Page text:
Answer: Temple University
“Your diamonds are not in far-away mountains or in distant seas; they are in your own back yard if you will but dig for them.” This saying by Russell Herman Conwell launched institutions and publications, including Temple University and Samaritan (now Temple University) Hospital, as well as inspired hundreds of people to believe hard work would be rewarded with material wealth.
Conwell was born in Massachusetts in 1843. He had a remarkable career and was a man of diverse talents and interests: Civil War soldier, lawyer, journalist, orator, Baptist minister. During an 1870 trip to Iraq, Conwell heard a parable about a simple farmer searching for a field of diamonds far from his home. The diamonds, as it turned out, were under the farmer’s own land all the time. Conwell used this story to shape his famous “Acres of Diamonds” speech that he delivered over 6,000 times. In it, Conwell promotes an ideology of success, attainable by anyone through effort and education. The sentiments espoused in his speech inspired the mission of Temple University.
Temple College was chartered in 1888, growing out of classes Conwell offered to prepare people for the ministry. The classes began, when as a pastor at Grace Baptist Church in Philadelphia, Conwell received a request from one young man who had little money. One student turned into seven and then into hundreds. On December 6, 1922, Dr. Conwell was given the Philadelphia Award “for the founding and upbuilding of Temple University, and for general educational, religious and uplift work in the City.” At the ceremony, Rev. Conwell summarized his vision for public education: “The time is now coming when…there will not a be a poor boy or a poor girl, who will not have equal opportunity with the sons of the rich or the daughters of the rich, to secure such an education as they will wish to enjoy.” Temple University certainly has embraced that vision; mining acres of diamonds in Philadelphia’s own back yard.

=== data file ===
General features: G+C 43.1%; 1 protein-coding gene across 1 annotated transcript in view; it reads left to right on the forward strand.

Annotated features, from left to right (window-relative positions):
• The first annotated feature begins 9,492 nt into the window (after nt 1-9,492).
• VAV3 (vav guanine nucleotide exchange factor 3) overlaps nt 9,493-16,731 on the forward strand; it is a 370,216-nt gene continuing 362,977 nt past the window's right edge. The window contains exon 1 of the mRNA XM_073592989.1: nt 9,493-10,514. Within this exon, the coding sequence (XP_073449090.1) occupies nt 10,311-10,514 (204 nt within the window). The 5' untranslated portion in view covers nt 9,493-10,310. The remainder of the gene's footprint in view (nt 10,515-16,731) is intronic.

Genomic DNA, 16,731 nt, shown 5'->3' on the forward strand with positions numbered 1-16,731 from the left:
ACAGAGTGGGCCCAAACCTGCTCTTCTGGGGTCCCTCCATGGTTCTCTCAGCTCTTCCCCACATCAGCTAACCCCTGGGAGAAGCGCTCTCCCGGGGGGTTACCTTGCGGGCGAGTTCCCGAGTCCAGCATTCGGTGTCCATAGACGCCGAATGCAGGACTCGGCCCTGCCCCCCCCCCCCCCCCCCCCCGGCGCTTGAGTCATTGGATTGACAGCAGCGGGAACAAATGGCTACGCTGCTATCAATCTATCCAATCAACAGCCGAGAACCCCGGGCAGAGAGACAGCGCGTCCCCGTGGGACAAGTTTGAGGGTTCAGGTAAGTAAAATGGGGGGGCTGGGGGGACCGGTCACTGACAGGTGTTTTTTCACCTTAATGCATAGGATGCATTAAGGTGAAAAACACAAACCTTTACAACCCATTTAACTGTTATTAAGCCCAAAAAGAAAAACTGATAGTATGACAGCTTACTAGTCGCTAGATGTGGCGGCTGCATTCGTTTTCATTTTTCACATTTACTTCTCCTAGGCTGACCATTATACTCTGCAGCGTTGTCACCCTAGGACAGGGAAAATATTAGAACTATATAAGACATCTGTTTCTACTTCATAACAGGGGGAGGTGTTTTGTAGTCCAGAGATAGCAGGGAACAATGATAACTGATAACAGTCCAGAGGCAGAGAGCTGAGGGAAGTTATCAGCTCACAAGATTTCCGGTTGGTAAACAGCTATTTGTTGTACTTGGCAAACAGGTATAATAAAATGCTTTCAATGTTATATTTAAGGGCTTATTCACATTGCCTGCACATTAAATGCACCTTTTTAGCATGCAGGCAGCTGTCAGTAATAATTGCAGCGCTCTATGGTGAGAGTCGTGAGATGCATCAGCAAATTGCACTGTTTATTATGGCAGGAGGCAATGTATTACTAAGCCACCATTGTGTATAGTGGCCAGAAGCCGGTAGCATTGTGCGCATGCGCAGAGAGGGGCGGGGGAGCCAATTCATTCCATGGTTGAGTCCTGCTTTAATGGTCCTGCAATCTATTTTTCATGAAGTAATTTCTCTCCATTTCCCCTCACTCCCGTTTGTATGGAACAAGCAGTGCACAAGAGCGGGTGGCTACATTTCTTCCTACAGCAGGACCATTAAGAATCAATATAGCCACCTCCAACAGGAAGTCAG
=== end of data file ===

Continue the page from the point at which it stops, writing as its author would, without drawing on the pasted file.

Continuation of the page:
Conwell served as Temple’s president until his death on December 6, 1925, and is buried there in the Founder’s Garden.
Conwell received the 1922 Philadelphia Award, and further information on him can be found in HSP's collection of Philadelphia Award records (#3081). Photographs of Temple University can be found in the Philadelphia Record photograph morgue (#V07) and the Society print (#V89) and photo (#V59) collections.